REVIEW: FORCE


FORCE
Wikipedia defines Force as an influence that causes an object to undergo a change in shape, speed or direction. I am not quite sure as to what Nishikant Kamat, the director of the Bollywood Production FORCE had in mind when naming the movie thus, but after seeing the movie, I can surmise that there could have been three reasons closely linked with the Wikipedia definition. In the movie, John Abraham, playing the cop, beats the thugs out of shape; there are numerous chase sequences involving the good guys chasing the bad guys and vice versa, indicative of speed, and the producer Vipul Shah would have felt that the muscle display would surely influence cinema buffs to rush in the direction of the screening theatres!
FORCE is a remake of the 2003 Tamil Hit KAAKA KAAKA; it was deftly directed by Gautam Menon, brilliantly enacted by Surya and had foot tapping music by Harris Jayaraj. The movie won quite a few awards that year and therefore it merits analysis as to why the Hindi remake is not as forceful as the Tamil original, despite having a competent director like Nishikant Kamat of Mumbai Meri Jaan fame and Harris Jayaraj composing the music.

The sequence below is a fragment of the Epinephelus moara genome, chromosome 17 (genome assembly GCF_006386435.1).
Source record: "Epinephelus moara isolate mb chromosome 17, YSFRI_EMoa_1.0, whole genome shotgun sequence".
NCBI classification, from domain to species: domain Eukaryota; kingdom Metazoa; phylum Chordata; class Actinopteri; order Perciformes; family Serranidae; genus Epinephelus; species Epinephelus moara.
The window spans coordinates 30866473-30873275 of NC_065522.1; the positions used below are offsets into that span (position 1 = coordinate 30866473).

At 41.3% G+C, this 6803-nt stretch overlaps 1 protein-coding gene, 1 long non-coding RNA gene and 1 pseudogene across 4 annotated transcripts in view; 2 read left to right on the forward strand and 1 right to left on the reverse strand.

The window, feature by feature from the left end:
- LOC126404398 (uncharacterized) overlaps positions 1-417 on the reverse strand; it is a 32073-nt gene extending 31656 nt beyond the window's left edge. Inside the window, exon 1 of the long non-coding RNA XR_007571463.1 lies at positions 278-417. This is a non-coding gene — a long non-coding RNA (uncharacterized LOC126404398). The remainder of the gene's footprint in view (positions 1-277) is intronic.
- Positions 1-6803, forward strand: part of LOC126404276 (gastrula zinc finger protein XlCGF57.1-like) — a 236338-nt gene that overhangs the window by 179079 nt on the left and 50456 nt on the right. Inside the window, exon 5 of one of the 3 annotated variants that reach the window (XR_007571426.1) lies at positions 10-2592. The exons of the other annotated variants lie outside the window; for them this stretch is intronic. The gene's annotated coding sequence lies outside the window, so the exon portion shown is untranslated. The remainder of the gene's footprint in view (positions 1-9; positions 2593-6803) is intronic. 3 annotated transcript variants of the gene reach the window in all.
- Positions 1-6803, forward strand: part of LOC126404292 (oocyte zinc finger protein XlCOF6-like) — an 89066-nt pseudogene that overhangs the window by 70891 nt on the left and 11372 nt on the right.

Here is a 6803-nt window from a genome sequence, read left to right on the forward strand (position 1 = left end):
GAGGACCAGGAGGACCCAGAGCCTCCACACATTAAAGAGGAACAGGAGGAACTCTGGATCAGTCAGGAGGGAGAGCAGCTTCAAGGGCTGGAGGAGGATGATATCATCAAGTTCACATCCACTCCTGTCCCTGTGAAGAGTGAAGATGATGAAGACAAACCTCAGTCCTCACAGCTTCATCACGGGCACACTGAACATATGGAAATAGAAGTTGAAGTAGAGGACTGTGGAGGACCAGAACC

FORCE begins well; in fact the opening shot of John Abraham clutching at a rock face reminds one of a similar shot in CLIFFHANGER. However the biggest letdown is John himself, for despite his six pack structure and handsome looks, he just does not emote. True, the character he plays is that of a tough cop who is emotionless, but even such a character needs to be emoted!! Surprisingly, the best performance comes from debutant Vidyut Jamwal in the role of the cold and ruthless villain; he certainly will win the best villain award for this year. Genelia is forever playing the effervescent bubbly genial girl and so perhaps script writers pen their scripts keeping this in mind; even her open expression of her desire in the movie to make love to the cop sounds childlike rather than adult.
One of the songs is based on one of the Tamil hits in the original version, but the rest of the numbers do not make a deep impression. In a movie whose story line is based on the same good versus bad formula, merely having a macho hero and a macho villain isn’t enough. You must also have a racy script which races faster than the thought processes of the viewers; the original KAAKA KAAKA scored and became successful because of this. And if one were to take an example from Bollywood, Aamir’s GHAJINI would be a good benchmark. Otherwise, the audiences will run in a direction away from the movie house at a speed which will cause the maker’s finances to go out of shape! It will be a FORCE of a different kind!
RATING: 2 out of 5
October 14, 2011

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About Vijay from Muscat

A cheerful person who loves watching and reviewing movies and indulges in random writings!
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